“SEER” is a visual disharmony showcasing the corrosiveness of past experiences that unconsciously surface into one’s current reality through embodied memory.

Visual artist Tony Wang and choreographer/movement artist Demetris Charalambous experimented with the interactions between video and performance art. The work depicts the body as an archive and how movement can act as a portal to retrieve memories.

Director’s Vision for ‘Seer’

Traversing between seeing and archiving, Tony describes the camera as the bearer of memories and the witness of the performance. Moving without bodily constraints, it anchors on the performing body to interject past and present: interacting with the now yet disjointedly reconciling the archive. It is the performer who is not on screen. The camera and the body cooperate to be both the witness and portal of lived experiences. According to Tony, “The camera technology serves as the reminder of vivid reflections upon which memories oscillate between past and present, leaving their imprints upon the corporeal body”.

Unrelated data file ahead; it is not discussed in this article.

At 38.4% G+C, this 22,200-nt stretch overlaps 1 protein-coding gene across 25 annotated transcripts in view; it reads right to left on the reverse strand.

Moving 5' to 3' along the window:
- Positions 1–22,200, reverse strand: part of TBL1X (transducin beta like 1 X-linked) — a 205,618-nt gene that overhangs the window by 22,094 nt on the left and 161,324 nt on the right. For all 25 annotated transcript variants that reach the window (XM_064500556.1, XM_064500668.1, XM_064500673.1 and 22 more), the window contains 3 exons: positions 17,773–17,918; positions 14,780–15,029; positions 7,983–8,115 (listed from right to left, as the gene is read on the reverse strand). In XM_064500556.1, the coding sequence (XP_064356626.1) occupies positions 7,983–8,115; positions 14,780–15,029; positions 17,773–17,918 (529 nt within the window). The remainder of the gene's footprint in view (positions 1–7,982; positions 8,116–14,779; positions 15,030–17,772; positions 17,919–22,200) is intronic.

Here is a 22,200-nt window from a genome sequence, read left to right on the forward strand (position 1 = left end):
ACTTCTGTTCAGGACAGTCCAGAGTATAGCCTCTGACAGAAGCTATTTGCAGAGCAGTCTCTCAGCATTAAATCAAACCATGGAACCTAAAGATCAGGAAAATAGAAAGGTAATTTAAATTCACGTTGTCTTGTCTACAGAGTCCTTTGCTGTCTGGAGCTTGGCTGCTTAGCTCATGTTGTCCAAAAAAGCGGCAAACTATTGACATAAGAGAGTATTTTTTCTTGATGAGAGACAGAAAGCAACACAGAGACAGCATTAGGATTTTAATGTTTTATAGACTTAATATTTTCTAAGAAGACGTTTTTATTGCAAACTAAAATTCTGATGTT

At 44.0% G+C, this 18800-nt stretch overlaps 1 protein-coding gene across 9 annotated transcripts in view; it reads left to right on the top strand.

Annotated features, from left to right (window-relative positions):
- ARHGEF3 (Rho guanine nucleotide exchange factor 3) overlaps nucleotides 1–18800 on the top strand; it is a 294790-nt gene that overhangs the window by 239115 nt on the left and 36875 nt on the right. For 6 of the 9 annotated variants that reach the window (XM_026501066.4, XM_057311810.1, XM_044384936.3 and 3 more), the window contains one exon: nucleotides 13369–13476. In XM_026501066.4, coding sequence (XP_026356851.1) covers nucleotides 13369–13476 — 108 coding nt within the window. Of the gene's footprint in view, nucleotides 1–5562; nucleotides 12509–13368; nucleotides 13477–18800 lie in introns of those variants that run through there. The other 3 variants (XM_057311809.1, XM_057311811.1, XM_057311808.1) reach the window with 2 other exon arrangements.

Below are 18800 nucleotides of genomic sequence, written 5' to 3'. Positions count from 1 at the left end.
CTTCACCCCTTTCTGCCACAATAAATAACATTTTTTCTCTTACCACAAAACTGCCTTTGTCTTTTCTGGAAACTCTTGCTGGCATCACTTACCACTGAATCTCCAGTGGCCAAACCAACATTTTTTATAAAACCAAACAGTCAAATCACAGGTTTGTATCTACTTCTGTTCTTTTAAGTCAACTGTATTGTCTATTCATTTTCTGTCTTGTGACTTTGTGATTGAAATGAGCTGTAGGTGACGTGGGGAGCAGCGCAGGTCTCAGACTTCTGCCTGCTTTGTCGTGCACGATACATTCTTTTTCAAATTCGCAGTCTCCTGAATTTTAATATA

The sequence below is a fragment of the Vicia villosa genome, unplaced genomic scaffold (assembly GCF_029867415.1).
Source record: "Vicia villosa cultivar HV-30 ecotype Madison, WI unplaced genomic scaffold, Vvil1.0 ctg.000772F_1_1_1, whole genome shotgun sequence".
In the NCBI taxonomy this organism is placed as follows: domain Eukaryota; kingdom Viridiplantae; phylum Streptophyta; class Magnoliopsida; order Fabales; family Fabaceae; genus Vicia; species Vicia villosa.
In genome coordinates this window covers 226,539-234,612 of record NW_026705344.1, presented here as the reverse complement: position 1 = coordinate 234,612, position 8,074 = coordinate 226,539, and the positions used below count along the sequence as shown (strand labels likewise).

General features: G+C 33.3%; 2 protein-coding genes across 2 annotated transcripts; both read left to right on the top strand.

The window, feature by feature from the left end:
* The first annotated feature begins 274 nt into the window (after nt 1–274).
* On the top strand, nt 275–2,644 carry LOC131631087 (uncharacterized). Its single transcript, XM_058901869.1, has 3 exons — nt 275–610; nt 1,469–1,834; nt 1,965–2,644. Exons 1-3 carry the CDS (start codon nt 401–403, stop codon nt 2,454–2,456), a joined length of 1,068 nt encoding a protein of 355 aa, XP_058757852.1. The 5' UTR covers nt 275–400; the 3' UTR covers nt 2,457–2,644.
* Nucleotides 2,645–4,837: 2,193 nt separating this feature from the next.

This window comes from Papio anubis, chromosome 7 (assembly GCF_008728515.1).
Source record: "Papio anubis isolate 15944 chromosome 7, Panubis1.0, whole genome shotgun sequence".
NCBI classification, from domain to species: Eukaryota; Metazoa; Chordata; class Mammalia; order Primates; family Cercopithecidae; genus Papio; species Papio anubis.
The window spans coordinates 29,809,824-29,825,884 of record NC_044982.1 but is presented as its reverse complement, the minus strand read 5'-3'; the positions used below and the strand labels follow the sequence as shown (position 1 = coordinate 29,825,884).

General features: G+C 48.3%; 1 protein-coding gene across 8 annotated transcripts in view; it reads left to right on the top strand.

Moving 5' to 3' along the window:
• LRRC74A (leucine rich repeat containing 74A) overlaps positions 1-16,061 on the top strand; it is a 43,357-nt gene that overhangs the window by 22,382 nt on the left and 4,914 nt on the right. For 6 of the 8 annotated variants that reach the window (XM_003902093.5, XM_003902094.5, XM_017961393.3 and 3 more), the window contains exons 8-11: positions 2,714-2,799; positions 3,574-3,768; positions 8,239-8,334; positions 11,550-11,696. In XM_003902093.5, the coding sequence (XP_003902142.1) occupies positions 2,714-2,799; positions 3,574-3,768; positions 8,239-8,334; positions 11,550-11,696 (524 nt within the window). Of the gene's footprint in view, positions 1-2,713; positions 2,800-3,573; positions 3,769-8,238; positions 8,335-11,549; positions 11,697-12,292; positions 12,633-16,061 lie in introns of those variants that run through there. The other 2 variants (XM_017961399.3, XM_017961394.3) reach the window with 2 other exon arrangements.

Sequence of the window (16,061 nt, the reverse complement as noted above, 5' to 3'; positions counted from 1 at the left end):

Demetris encounters the body as a reservoir of memory throughout the film. There is a surrendering to time and space that occurs throughout the film. The body inverts itself, tasered and ecstatic, as it taps into the most remote echoes that live within it. The movement is earthy and grounded in the emotional landscape that begets it. Accessing memory through bodily exertion becomes an act of clairvoyance, muscle memory transcends the present and transforms the body into a ‘time machine’. Through movement, the corporeality of the body is not limited to the exactitude of its confines. Once the body had departed from a state of brokenness, it will never cease to know how to do so. Demetris describes “This dance is a love letter to my own body, it’s a reminder of learning how to hold it through the storm. It’s about arriving to some spring after some winter of its life”.